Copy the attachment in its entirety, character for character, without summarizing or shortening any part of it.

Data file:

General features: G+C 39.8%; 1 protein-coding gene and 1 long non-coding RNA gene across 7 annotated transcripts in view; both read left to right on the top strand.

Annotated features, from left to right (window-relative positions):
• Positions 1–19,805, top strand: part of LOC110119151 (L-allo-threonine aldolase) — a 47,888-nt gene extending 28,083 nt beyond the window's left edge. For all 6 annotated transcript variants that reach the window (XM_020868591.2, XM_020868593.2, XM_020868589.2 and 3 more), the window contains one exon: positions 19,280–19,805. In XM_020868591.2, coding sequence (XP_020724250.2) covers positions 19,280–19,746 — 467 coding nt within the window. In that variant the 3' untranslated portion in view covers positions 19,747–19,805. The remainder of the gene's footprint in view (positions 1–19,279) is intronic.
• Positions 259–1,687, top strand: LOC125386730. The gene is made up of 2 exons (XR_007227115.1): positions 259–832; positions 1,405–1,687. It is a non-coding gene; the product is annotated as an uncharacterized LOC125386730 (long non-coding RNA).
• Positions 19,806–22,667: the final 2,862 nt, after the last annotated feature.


General features: G+C 39.8%; 1 protein-coding gene and 1 long non-coding RNA gene across 7 annotated transcripts in view; both read left to right on the top strand.

Annotated features, from left to right (window-relative positions):
• Positions 1–19,805, top strand: part of LOC110119151 (L-allo-threonine aldolase) — a 47,888-nt gene extending 28,083 nt beyond the window's left edge. For all 6 annotated transcript variants that reach the window (XM_020868591.2, XM_020868593.2, XM_020868589.2 and 3 more), the window contains one exon: positions 19,280–19,805. In XM_020868591.2, coding sequence (XP_020724250.2) covers positions 19,280–19,746 — 467 coding nt within the window. In that variant the 3' untranslated portion in view covers positions 19,747–19,805. The remainder of the gene's footprint in view (positions 1–19,279) is intronic.
• Positions 259–1,687, top strand: LOC125386730. The gene is made up of 2 exons (XR_007227115.1): positions 259–832; positions 1,405–1,687. It is a non-coding gene; the product is annotated as an uncharacterized LOC125386730 (long non-coding RNA).
• Positions 19,806–22,667: the final 2,862 nt, after the last annotated feature.